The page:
Drawing in the Net: Forty-Five Maize Gene Regulatory Networks from Over 6,000 RNA-Seq Samples

Eukaryotic gene expression is largely governed by transcription factors (TFs), the nuclear proteins that bind to specific DNA sequences and determine when and where genes are turned on. Transcriptional gene regulatory networks (GRNs) that modulate developmental processes and environmental responses consist of TFs and their target genes (nodes), connected by the regulatory interactions among them (edges) (reviewed in Jones and Vandepoele 2020). In recent years, numerous maize (Zea mays) transcriptomic data sets have been generated for various tissues and developmental stages in one or more genotypes, some with stress treatments. These datasets contain a massive amount of information that can be mined for deciphering maize GRNs. However, the plant biology community is currently lacking a unified way to mine this information to understand how plant growth, development, and responses to the environment are regulated.

            Zhou et al. (2020) used machine-learning algorithms to infer 45 coexpression-based GRNs from an analysis of 25 maize transcriptome data sets including > 6,000 samples. The authors used three independent approaches to evaluate their validity. First, an analysis of known TF-target interactions based on previously published ChIP-seq data showed that, for 4 of the 6 TFs examined, known targets were significantly enriched in at least one of the putative GRNs. Second, a functional association analysis revealed that all GRNs were significantly enriched for genes that are regulated by the same TF and associated with the same gene ontology term or CornCyc pathway. Finally, an inspection of GRN edges orthologous to known Arabidopsis GRNs showed that 26.5% of those edges are supported by at least one of the 45 maize GRNs. These results suggest that the putative maize GRNs may accurately reflect endogenous gene regulatory processes.

        To evaluate consistency amongst the maize GRNs inferred from distinct data sets, the authors examined several metabolic pathways, each with one or more TFs linked to multiple target genes within the pathway. For instance, an analysis of the anthocyanin biosynthesis pathway showed that two of the TFs regulating genes in the pathway were commonly identified in multiple GRNs, but each individual GRN only detected a subset of all the known edges connected to these TFs. Similar phenomena were observed for several other pathways (see figure). This suggests that each GRN inferred from an individual data set uncovers only a subset of the targets of a given TF, and that combining GRNs inferred from multiple data sets may uncover portions of a TF-regulated network in an additive manner.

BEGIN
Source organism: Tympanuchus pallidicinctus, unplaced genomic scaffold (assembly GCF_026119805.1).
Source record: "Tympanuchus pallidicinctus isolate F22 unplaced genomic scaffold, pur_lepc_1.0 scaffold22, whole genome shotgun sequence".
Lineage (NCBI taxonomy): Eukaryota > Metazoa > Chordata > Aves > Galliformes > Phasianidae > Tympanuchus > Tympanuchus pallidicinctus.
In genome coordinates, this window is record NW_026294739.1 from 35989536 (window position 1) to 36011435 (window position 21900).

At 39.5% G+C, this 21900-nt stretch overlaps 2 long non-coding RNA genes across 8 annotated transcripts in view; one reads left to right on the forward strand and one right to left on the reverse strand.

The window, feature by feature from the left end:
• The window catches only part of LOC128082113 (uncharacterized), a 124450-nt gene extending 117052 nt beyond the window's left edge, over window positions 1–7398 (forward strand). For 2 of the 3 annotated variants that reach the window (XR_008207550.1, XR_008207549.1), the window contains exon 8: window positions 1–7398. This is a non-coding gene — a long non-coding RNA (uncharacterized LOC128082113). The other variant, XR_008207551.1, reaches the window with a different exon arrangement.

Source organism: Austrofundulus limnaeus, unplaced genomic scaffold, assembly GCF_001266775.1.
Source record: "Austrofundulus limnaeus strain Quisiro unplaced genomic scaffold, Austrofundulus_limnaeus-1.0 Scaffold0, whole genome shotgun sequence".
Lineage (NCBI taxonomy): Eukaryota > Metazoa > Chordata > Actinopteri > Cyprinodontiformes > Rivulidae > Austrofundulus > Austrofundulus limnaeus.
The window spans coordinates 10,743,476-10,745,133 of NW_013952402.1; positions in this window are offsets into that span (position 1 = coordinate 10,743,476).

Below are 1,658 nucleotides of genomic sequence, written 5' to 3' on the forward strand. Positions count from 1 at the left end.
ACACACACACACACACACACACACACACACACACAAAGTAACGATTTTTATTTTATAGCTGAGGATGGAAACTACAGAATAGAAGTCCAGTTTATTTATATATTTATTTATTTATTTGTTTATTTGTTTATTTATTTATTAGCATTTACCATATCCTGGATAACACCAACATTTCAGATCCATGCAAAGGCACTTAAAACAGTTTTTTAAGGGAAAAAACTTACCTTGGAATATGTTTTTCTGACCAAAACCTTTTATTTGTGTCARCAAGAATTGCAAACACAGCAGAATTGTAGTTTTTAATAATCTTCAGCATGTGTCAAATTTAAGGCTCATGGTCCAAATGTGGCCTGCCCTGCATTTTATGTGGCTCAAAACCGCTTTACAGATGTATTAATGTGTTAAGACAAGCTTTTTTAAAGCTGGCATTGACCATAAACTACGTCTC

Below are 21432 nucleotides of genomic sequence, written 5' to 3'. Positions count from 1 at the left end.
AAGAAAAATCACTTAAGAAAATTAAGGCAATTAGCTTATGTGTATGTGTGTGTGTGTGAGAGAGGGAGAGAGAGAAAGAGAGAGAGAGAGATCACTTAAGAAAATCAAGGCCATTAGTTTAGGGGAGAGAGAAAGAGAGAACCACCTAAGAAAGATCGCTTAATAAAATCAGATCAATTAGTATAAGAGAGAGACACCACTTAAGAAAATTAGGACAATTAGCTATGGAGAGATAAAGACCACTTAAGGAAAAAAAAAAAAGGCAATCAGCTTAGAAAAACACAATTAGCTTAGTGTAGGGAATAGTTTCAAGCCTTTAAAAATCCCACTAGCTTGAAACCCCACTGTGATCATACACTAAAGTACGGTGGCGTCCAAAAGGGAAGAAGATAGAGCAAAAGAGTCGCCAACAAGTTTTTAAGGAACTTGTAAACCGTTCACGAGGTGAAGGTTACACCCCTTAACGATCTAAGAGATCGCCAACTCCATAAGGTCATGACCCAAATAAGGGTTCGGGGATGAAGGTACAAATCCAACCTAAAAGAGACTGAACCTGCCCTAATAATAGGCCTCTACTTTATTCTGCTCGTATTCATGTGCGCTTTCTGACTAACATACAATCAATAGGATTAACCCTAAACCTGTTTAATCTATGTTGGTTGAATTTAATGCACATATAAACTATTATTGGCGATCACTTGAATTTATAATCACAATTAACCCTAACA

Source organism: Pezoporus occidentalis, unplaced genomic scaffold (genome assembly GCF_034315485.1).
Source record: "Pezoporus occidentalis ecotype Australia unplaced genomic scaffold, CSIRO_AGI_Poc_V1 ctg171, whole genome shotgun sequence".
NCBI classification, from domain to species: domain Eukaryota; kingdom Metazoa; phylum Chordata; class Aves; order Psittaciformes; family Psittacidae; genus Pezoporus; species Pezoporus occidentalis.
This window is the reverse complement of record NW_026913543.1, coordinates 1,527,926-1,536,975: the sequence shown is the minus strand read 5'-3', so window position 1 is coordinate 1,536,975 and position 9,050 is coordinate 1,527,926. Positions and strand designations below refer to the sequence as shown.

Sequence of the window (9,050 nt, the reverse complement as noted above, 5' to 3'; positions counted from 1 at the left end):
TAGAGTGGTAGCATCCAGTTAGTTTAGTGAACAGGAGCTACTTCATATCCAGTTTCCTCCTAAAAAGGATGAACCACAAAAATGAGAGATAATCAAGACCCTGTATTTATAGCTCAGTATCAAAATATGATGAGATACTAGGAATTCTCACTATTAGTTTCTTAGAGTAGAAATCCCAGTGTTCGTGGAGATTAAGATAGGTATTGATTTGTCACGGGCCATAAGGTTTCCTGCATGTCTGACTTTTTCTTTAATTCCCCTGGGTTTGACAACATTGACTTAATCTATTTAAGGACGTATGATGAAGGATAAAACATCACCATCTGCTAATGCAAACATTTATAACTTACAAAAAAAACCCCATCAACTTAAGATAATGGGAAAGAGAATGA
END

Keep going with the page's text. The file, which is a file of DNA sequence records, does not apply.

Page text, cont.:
Some TFs are known to be differentially expressed in different maize genotypes in certain tissues and/or under certain environmental conditions. An examination of the impact of such TFs on downstream networks showed that, if a TF shows no or minor differential expression in two genotypes (fold change < 2), its putative targets show no or little enrichment of differentially expressed genes. In contrast, for TFs that exhibit higher levels of fold change (> 4), their targets are more likely to be enriched for differentially expressed genes. Therefore, the authors conclude that TFs showing the strongest differential expression between two genotypes might be the most promising candidates for genetic engineering aiming at altering downstream processes.

The authors further explored the association between the maize GRNs and trans-eQTL (expression quantitative trait loci) hotspots, by using published eQTL data sets to investigate whether genes in each hotspot share a common TF regulator. The results indicated that, indeed, in most cases, genes in a given trans-eQTL hotspot tend to likely be regulated by the same TF. By focusing on the statistically best-supported edges in the GRNs that show the strongest enrichment of targets among previously reported trans-eQTL hotspots, the authors identified 68 TFs that co-localize with 74 known trans-eQTL hotspots in the maize genome. Among these 68 TFs, the authors found at least three with well-characterized or putative functions. These results suggest that the GRNs inferred in this study are useful for identifying TFs underlying trans-eQTL hotspots.

The 45 coexpression-based maize GRNs identified, along with the analytical methods developed in this study, represent an outstanding resource for characterizing gene regulatory processes underlying various developmental and stress response processes. Further exploration and utilization of these GRNs show promise to facilitate future breeding and metabolic engineering efforts in maize.

Junpeng Zhan
Donald Danforth Plant Science Center
St. Louis, Missouri, USA
Department of Biology and Institute of Plant and Food Science
Southern University of Science and Technology
Shenzhen, Guangdong, China
ORCID ID: 0000-0001-7353-7608


Jones, D.M., and Vandepoele, K. (2020). Identification and evolution of gene regulatory networks: insights from comparative studies in plants. Current opinion in plant biology 54: 42-48.

Zhou, P., Li, Z., Magnusson, E., Gomez Cano, F.A., Crisp, P.A., Noshay, J.M., Grotewold, E., Hirsch, C.N., Briggs, S.P., Springer, N.M. (2020). Meta gene regulatory networks in maize highlight functionally relevant regulatory interactions. Plant Cell 32: 10.1105/tpc.20.00080.